The states which have higher outstanding liabilities than Gujarat are Maharashtra with Rs 3,387.3 billion, followed by Uttar Pradesh (Rs 2,936.2 billion), West Bengal (Rs 2,804.4 billion), and Andhra Pradesh (Rs 2,204.5 billion). All other non-special category states have much less amount of outstanding liabilities than Gujarat’s.

Significantly, despite a high debt burden, Gujarat’s outstanding liabilities as percentage of Gross State Domestic Product (GSDP) – which is considered the yardstick for calculating whether a state has capacity to pay the loans it taken – remains well within the permissible limit. Identified as debt-GSDP ratio, it was 25.3 per cent in 2011-12, and in 2014-15 it is 23.7 per cent. The “permissible limit”, as worked out by the Finance Commission, in 2011-12 for Gujarat was 31.9 per cent, while it was 19.1 per cent in 2014-15.

The RBI notes in the study titled “State Finances: A Study of Budgets of 2014-15”, states, “Setting the consolidated debt-GDP ratio of states on a declining trajectory is crucial to improving their finances.” It adds, “Halting the deterioration in the GFD-GSDP ratio that took place in 2013-14 is also critical in the context of fiscal consolidation.”

The RBI quotes other studies to say that a gradual fiscal consolidation based on a mix of revenue and expenditure measures can support growth, while reducing public debt. Higher initial levels of debt may also increase the probability of government pursuing successful fiscal consolidation.”

The RBI study further reveals that 52 per cent of Gujarat’s debts are more than seven years old, 24 per cent between 5 and 7 years old, 19.6 per cent between 3 and 5 years old, 2.5 per cent between 1 and 3 years old, and just about 1.8 per cent less than a year old. The percentage of loans of less than a year old is lowest among the 18 “non-special category states”.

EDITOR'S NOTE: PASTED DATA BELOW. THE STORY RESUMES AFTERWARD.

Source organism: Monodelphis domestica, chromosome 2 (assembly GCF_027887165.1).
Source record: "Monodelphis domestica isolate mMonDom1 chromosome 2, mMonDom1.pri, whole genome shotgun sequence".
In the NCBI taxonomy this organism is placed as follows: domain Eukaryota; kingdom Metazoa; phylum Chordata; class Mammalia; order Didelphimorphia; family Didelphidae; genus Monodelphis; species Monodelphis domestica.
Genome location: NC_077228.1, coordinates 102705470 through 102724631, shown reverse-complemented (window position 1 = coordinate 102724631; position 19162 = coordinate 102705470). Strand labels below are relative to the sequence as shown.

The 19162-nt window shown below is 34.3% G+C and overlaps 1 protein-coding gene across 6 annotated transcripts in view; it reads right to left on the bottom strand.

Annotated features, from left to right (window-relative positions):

Gujarat Total Debts

As of 2014 figures when the political transition took place in the state, Reserve Bank's data shows that Gujarat received $9 bn in Foreign Direct Investments (FDI) between April, 2000 and December 2013, adding that Maharashtra received the highest FDI during the said period ($65 billion), followed by Delhi ($38.8 bn) and Chennai ($12.6 bn).  In 2011, Narendra Modi had claimed during the famed Gujarat summit that that the state had finalised FDI agreements worth $450 bn.“Just add it (the numbers). This was a ludicrously high figure since it is five or six times higher than what all of India had received in total FDI until 2014.

Debt Obligations of Gujarat Government Crosses Rs 50000 Crores Mark

Gujarat Economy in Doldrums, Ensuing Government Will Find Itself in Trap

With every passing year, the public debt of Gujarat government is soaring high and high. Not only this, towards payments of interest on this debt Gujarat government has to rely on its revenue receipts and fresh loans. The state, which surpassed the statutory limit on overdrafts last year, finds its economy in sorry state. Economists have pressed their advice that if the government fails to act on timely repayment of its debts and interest payments there on, it will affect a severe blow to treasury. Sources in the finance ministry had then said that the total fiscal liabilities of Gujarat government has crossed Rs 50000 crores mark. If the state remains gripped by the debt trap in years to come, the ensuing government will have to face a critical situation. On the other hand, national and international financial institutions will hesitate to give grants and loans to Gujarat government.